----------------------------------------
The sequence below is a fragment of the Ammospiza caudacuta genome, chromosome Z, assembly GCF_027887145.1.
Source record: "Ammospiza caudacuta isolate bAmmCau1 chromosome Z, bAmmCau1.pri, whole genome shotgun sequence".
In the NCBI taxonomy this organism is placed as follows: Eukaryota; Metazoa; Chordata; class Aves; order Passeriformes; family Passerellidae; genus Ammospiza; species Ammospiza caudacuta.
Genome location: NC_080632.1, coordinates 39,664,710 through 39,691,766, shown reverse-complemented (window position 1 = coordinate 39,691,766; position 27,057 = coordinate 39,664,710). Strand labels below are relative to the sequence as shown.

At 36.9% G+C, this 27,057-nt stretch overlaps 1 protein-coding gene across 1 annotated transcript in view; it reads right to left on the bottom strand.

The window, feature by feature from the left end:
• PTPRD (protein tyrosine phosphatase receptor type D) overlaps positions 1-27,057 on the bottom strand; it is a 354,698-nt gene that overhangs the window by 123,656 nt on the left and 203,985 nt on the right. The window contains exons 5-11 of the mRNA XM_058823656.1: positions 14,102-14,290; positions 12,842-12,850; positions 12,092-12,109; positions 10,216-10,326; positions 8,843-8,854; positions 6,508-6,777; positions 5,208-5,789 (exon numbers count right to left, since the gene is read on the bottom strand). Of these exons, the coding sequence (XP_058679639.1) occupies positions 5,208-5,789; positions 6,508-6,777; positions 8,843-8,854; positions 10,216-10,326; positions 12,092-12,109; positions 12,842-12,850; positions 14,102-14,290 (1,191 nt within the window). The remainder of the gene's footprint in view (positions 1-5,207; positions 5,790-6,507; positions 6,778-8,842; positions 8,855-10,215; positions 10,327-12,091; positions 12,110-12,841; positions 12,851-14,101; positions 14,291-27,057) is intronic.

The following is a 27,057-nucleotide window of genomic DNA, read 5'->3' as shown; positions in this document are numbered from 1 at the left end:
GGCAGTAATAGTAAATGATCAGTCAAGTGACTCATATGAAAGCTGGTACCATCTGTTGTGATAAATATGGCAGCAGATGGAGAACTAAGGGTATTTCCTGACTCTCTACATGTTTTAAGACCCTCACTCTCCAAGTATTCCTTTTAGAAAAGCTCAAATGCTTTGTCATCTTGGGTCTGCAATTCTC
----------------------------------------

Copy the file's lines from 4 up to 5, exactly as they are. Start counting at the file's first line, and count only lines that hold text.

Genome location: NC_080632.1, coordinates 39,664,710 through 39,691,766, shown reverse-complemented (window position 1 = coordinate 39,691,766; position 27,057 = coordinate 39,664,710). Strand labels below are relative to the sequence as shown.

At 36.9% G+C, this 27,057-nt stretch overlaps 1 protein-coding gene across 1 annotated transcript in view; it reads right to left on the bottom strand.